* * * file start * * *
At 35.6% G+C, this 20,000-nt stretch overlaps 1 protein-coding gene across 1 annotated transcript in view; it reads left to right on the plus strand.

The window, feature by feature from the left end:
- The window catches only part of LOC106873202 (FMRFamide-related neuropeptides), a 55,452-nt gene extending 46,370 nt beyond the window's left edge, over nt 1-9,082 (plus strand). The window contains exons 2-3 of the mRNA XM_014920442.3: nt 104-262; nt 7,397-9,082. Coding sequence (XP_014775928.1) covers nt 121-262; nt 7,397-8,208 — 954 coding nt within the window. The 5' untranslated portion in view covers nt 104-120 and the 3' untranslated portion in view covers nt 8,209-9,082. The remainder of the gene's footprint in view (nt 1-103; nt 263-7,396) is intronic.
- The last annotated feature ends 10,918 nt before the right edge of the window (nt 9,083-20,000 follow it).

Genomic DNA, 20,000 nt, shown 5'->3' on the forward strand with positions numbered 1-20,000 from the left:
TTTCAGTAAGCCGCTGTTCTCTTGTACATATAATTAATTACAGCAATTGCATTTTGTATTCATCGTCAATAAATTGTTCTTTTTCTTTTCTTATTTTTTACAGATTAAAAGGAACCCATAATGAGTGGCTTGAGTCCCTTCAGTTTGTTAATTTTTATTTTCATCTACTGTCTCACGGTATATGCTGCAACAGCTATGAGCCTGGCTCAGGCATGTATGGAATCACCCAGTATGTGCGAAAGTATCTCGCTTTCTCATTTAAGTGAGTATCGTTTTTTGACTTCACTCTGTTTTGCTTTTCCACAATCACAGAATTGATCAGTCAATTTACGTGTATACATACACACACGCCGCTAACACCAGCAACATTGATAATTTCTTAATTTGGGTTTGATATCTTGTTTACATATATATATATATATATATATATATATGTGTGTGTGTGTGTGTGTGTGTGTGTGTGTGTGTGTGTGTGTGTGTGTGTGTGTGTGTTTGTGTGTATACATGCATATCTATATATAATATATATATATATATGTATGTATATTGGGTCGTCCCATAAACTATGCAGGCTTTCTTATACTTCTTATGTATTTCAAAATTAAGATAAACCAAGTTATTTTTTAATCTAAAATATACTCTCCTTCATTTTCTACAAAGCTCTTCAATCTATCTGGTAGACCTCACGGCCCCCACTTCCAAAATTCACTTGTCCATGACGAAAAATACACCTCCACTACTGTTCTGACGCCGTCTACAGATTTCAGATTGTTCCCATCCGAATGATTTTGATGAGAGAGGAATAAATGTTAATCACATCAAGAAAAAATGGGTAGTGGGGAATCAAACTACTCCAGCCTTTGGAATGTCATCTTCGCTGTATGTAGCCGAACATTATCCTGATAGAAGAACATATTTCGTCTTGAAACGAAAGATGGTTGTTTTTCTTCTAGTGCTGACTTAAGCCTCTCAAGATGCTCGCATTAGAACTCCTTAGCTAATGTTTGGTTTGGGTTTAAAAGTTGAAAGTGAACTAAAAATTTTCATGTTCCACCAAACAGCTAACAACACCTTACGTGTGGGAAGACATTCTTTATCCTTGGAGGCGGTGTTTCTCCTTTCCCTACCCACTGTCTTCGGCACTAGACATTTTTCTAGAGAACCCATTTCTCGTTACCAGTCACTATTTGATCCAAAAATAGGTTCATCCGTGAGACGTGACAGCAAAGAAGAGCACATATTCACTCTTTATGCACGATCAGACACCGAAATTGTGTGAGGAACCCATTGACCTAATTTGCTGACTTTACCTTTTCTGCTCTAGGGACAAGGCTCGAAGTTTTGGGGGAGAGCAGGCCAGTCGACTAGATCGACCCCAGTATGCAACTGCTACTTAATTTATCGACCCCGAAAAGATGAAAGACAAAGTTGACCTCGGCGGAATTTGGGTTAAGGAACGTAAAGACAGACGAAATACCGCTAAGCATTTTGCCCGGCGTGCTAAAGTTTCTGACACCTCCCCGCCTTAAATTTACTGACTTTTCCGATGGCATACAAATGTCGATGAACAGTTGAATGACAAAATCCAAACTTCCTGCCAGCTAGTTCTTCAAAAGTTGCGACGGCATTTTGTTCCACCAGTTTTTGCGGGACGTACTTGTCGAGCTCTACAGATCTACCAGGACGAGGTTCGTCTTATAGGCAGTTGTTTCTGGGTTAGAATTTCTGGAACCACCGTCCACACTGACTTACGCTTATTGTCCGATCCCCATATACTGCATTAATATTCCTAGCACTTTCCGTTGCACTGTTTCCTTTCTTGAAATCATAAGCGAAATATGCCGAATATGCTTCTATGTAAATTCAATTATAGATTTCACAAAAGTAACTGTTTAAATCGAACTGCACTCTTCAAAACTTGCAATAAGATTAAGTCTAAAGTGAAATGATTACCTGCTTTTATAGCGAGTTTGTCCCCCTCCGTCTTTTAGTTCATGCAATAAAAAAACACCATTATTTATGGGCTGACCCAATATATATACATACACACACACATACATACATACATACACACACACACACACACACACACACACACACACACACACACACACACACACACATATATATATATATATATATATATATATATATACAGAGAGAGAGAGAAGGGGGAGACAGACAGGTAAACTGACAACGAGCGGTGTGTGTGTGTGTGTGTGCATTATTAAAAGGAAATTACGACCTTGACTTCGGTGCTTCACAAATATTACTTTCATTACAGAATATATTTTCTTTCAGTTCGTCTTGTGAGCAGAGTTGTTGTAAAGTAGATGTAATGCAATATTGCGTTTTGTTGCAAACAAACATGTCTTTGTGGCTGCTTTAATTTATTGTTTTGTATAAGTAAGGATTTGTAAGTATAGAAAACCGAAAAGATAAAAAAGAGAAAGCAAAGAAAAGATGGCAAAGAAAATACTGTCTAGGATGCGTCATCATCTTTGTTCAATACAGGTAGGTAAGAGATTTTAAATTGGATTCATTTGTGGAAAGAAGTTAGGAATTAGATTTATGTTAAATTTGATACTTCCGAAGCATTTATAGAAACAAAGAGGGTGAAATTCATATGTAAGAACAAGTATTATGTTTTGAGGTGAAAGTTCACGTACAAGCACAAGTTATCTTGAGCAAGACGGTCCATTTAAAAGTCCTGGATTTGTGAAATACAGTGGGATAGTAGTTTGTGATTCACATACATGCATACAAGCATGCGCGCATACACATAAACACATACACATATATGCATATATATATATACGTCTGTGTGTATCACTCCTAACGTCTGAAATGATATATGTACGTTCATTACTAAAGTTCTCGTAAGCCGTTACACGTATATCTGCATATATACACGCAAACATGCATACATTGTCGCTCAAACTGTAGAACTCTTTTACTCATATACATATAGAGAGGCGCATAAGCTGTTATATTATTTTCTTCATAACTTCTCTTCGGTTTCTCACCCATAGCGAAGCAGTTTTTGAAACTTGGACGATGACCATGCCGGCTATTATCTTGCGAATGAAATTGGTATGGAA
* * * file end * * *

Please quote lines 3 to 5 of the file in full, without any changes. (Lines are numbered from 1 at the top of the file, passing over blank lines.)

- The window catches only part of LOC106873202 (FMRFamide-related neuropeptides), a 55,452-nt gene extending 46,370 nt beyond the window's left edge, over nt 1-9,082 (plus strand). The window contains exons 2-3 of the mRNA XM_014920442.3: nt 104-262; nt 7,397-9,082. Coding sequence (XP_014775928.1) covers nt 121-262; nt 7,397-8,208 — 954 coding nt within the window. The 5' untranslated portion in view covers nt 104-120 and the 3' untranslated portion in view covers nt 8,209-9,082. The remainder of the gene's footprint in view (nt 1-103; nt 263-7,396) is intronic.
- The last annotated feature ends 10,918 nt before the right edge of the window (nt 9,083-20,000 follow it).

Genomic DNA, 20,000 nt, shown 5'->3' on the forward strand with positions numbered 1-20,000 from the left: